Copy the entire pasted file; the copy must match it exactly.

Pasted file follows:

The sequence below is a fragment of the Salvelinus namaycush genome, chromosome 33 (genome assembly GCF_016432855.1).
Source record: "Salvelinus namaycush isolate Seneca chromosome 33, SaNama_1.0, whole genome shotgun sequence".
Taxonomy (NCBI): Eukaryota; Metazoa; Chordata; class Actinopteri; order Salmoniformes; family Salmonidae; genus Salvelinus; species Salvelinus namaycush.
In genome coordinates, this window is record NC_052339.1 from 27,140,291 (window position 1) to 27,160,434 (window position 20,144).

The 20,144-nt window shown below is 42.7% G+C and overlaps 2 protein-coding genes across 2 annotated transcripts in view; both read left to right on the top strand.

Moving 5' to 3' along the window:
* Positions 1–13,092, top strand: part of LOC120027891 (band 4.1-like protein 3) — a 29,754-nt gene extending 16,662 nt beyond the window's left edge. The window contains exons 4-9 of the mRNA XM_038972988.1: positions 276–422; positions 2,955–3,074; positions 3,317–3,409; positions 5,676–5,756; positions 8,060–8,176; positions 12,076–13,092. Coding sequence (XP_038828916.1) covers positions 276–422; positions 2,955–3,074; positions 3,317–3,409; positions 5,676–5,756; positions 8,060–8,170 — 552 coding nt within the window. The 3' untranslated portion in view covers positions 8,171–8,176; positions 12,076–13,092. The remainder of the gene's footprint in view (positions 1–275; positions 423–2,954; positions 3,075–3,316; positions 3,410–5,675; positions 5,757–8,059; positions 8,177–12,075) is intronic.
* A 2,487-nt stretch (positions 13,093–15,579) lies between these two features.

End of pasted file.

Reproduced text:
The sequence below is a fragment of the Salvelinus namaycush genome, chromosome 33 (genome assembly GCF_016432855.1).
Source record: "Salvelinus namaycush isolate Seneca chromosome 33, SaNama_1.0, whole genome shotgun sequence".
Taxonomy (NCBI): Eukaryota; Metazoa; Chordata; class Actinopteri; order Salmoniformes; family Salmonidae; genus Salvelinus; species Salvelinus namaycush.
In genome coordinates, this window is record NC_052339.1 from 27,140,291 (window position 1) to 27,160,434 (window position 20,144).

The 20,144-nt window shown below is 42.7% G+C and overlaps 2 protein-coding genes across 2 annotated transcripts in view; both read left to right on the top strand.

Moving 5' to 3' along the window:
* Positions 1–13,092, top strand: part of LOC120027891 (band 4.1-like protein 3) — a 29,754-nt gene extending 16,662 nt beyond the window's left edge. The window contains exons 4-9 of the mRNA XM_038972988.1: positions 276–422; positions 2,955–3,074; positions 3,317–3,409; positions 5,676–5,756; positions 8,060–8,176; positions 12,076–13,092. Coding sequence (XP_038828916.1) covers positions 276–422; positions 2,955–3,074; positions 3,317–3,409; positions 5,676–5,756; positions 8,060–8,170 — 552 coding nt within the window. The 3' untranslated portion in view covers positions 8,171–8,176; positions 12,076–13,092. The remainder of the gene's footprint in view (positions 1–275; positions 423–2,954; positions 3,075–3,316; positions 3,410–5,675; positions 5,757–8,059; positions 8,177–12,075) is intronic.
* A 2,487-nt stretch (positions 13,093–15,579) lies between these two features.